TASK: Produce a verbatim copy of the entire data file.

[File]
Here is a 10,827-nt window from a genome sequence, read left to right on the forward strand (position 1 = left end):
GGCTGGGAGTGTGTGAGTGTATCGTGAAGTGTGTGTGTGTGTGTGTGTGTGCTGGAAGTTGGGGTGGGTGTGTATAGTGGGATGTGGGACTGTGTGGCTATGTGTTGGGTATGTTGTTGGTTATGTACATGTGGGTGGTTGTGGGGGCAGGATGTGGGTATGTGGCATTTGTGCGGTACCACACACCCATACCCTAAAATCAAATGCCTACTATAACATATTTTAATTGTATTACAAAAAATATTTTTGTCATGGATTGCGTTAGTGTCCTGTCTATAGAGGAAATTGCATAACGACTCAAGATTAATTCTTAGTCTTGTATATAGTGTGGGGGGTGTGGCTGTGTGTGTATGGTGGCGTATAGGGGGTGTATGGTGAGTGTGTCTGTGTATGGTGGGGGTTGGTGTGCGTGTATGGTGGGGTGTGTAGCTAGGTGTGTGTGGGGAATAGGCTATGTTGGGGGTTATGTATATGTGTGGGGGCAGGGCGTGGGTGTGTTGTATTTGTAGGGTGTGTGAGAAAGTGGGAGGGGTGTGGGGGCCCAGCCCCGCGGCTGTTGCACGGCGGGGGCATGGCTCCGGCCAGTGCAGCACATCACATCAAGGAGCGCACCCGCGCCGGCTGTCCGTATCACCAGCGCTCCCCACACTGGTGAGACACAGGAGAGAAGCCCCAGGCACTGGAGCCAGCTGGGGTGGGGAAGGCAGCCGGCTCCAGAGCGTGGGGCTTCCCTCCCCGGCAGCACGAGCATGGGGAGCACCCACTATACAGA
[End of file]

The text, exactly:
Here is a 10,827-nt window from a genome sequence, read left to right on the forward strand (position 1 = left end):
GGCTGGGAGTGTGTGAGTGTATCGTGAAGTGTGTGTGTGTGTGTGTGTGTGCTGGAAGTTGGGGTGGGTGTGTATAGTGGGATGTGGGACTGTGTGGCTATGTGTTGGGTATGTTGTTGGTTATGTACATGTGGGTGGTTGTGGGGGCAGGATGTGGGTATGTGGCATTTGTGCGGTACCACACACCCATACCCTAAAATCAAATGCCTACTATAACATATTTTAATTGTATTACAAAAAATATTTTTGTCATGGATTGCGTTAGTGTCCTGTCTATAGAGGAAATTGCATAACGACTCAAGATTAATTCTTAGTCTTGTATATAGTGTGGGGGGTGTGGCTGTGTGTGTATGGTGGCGTATAGGGGGTGTATGGTGAGTGTGTCTGTGTATGGTGGGGGTTGGTGTGCGTGTATGGTGGGGTGTGTAGCTAGGTGTGTGTGGGGAATAGGCTATGTTGGGGGTTATGTATATGTGTGGGGGCAGGGCGTGGGTGTGTTGTATTTGTAGGGTGTGTGAGAAAGTGGGAGGGGTGTGGGGGCCCAGCCCCGCGGCTGTTGCACGGCGGGGGCATGGCTCCGGCCAGTGCAGCACATCACATCAAGGAGCGCACCCGCGCCGGCTGTCCGTATCACCAGCGCTCCCCACACTGGTGAGACACAGGAGAGAAGCCCCAGGCACTGGAGCCAGCTGGGGTGGGGAAGGCAGCCGGCTCCAGAGCGTGGGGCTTCCCTCCCCGGCAGCACGAGCATGGGGAGCACCCACTATACAGA